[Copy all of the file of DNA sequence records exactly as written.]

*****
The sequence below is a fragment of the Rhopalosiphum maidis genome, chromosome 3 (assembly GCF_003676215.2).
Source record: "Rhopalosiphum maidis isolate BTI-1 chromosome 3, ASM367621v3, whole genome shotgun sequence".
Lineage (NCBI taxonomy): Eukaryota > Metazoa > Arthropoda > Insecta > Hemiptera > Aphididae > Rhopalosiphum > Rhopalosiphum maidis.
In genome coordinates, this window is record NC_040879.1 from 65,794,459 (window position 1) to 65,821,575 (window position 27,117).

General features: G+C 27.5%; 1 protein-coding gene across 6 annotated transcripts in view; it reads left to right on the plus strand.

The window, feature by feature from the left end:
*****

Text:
The sequence below is a fragment of the Rhopalosiphum maidis genome, chromosome 3 (assembly GCF_003676215.2).
Source record: "Rhopalosiphum maidis isolate BTI-1 chromosome 3, ASM367621v3, whole genome shotgun sequence".
Lineage (NCBI taxonomy): Eukaryota > Metazoa > Arthropoda > Insecta > Hemiptera > Aphididae > Rhopalosiphum > Rhopalosiphum maidis.
In genome coordinates, this window is record NC_040879.1 from 65,794,459 (window position 1) to 65,821,575 (window position 27,117).

General features: G+C 27.5%; 1 protein-coding gene across 6 annotated transcripts in view; it reads left to right on the plus strand.

The window, feature by feature from the left end: